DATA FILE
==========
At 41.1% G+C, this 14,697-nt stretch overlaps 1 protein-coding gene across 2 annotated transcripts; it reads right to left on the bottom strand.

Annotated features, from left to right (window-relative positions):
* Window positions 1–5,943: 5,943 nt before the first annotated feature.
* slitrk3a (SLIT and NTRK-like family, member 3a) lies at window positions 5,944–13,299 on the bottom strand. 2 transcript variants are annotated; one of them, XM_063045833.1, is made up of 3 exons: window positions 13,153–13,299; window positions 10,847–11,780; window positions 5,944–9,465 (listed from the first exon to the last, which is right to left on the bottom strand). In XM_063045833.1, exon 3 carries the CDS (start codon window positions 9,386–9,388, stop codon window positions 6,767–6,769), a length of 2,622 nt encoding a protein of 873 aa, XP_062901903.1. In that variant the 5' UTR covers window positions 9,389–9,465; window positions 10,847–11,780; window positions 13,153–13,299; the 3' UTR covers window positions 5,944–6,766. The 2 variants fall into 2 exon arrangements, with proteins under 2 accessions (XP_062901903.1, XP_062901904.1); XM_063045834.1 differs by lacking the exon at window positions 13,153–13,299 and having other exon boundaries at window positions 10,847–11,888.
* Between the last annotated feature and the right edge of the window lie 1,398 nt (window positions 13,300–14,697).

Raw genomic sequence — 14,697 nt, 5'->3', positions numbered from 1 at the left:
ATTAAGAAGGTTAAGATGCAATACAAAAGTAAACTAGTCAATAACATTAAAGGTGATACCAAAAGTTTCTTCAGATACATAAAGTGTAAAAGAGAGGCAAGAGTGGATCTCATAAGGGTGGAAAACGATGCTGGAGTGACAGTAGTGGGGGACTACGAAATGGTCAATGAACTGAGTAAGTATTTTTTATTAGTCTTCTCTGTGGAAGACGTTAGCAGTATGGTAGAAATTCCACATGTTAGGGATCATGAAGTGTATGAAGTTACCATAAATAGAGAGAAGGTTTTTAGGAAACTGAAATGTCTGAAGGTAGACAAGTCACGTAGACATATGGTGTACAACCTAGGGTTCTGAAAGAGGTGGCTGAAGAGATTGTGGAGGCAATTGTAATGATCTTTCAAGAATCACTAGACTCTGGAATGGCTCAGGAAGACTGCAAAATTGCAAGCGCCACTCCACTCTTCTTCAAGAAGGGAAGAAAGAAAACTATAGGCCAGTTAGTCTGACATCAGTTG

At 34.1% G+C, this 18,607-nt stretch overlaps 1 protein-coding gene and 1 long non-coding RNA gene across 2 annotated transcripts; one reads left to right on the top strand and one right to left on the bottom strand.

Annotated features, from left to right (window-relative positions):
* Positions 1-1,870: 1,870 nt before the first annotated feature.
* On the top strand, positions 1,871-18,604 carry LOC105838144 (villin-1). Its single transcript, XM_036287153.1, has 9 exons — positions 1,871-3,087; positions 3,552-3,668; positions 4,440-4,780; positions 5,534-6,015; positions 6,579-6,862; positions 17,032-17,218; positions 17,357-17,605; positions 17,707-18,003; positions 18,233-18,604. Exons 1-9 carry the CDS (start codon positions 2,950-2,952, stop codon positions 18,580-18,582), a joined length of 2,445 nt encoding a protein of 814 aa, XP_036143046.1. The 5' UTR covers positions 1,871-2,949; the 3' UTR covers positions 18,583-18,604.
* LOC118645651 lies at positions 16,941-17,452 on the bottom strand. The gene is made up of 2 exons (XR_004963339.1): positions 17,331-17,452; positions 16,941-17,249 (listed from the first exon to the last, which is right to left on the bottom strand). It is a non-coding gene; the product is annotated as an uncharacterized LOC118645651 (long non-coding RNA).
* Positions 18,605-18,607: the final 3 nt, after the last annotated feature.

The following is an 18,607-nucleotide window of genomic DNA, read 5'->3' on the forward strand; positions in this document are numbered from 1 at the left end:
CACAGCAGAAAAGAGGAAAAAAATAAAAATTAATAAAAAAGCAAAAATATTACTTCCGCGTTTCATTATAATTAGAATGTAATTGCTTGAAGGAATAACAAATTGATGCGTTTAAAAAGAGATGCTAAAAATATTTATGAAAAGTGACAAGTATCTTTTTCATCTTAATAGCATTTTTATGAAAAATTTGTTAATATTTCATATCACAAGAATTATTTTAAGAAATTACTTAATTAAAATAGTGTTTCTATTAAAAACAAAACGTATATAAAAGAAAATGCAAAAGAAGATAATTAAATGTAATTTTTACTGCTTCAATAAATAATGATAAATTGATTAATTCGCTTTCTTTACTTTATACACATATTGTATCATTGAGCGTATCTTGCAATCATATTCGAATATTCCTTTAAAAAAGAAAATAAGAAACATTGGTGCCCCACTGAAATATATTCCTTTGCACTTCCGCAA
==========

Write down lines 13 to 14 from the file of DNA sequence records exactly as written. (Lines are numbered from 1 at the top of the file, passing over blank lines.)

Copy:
* Positions 18,605-18,607: the final 3 nt, after the last annotated feature.

The following is an 18,607-nucleotide window of genomic DNA, read 5'->3' on the forward strand; positions in this document are numbered from 1 at the left end: